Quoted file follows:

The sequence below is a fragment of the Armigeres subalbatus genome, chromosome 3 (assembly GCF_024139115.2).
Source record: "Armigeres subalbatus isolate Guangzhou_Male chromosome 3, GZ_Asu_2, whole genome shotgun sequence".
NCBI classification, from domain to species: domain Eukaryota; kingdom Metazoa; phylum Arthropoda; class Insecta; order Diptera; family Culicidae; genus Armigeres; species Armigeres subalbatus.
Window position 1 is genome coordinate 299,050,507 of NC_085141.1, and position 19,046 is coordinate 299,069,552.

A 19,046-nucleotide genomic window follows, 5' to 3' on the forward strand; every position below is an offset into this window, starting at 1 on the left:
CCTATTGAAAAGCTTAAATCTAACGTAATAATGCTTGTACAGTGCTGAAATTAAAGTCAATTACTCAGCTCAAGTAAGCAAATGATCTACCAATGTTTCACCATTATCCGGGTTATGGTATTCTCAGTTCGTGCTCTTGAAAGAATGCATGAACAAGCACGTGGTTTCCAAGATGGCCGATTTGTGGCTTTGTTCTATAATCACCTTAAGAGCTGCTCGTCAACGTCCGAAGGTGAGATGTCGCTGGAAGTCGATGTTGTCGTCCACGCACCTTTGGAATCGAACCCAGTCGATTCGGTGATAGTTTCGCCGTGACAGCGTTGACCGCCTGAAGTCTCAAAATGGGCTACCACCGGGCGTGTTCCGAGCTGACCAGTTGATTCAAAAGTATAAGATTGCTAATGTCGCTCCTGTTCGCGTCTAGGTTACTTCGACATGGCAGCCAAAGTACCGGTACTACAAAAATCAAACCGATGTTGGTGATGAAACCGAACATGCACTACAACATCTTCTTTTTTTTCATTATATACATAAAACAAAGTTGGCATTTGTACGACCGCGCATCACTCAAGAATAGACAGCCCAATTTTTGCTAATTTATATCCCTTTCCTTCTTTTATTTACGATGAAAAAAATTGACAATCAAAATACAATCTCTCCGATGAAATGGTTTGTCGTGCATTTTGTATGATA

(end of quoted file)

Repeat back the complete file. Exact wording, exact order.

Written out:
The sequence below is a fragment of the Armigeres subalbatus genome, chromosome 3 (assembly GCF_024139115.2).
Source record: "Armigeres subalbatus isolate Guangzhou_Male chromosome 3, GZ_Asu_2, whole genome shotgun sequence".
NCBI classification, from domain to species: domain Eukaryota; kingdom Metazoa; phylum Arthropoda; class Insecta; order Diptera; family Culicidae; genus Armigeres; species Armigeres subalbatus.
Window position 1 is genome coordinate 299,050,507 of NC_085141.1, and position 19,046 is coordinate 299,069,552.

A 19,046-nucleotide genomic window follows, 5' to 3' on the forward strand; every position below is an offset into this window, starting at 1 on the left:
CCTATTGAAAAGCTTAAATCTAACGTAATAATGCTTGTACAGTGCTGAAATTAAAGTCAATTACTCAGCTCAAGTAAGCAAATGATCTACCAATGTTTCACCATTATCCGGGTTATGGTATTCTCAGTTCGTGCTCTTGAAAGAATGCATGAACAAGCACGTGGTTTCCAAGATGGCCGATTTGTGGCTTTGTTCTATAATCACCTTAAGAGCTGCTCGTCAACGTCCGAAGGTGAGATGTCGCTGGAAGTCGATGTTGTCGTCCACGCACCTTTGGAATCGAACCCAGTCGATTCGGTGATAGTTTCGCCGTGACAGCGTTGACCGCCTGAAGTCTCAAAATGGGCTACCACCGGGCGTGTTCCGAGCTGACCAGTTGATTCAAAAGTATAAGATTGCTAATGTCGCTCCTGTTCGCGTCTAGGTTACTTCGACATGGCAGCCAAAGTACCGGTACTACAAAAATCAAACCGATGTTGGTGATGAAACCGAACATGCACTACAACATCTTCTTTTTTTTCATTATATACATAAAACAAAGTTGGCATTTGTACGACCGCGCATCACTCAAGAATAGACAGCCCAATTTTTGCTAATTTATATCCCTTTCCTTCTTTTATTTACGATGAAAAAAATTGACAATCAAAATACAATCTCTCCGATGAAATGGTTTGTCGTGCATTTTGTATGATA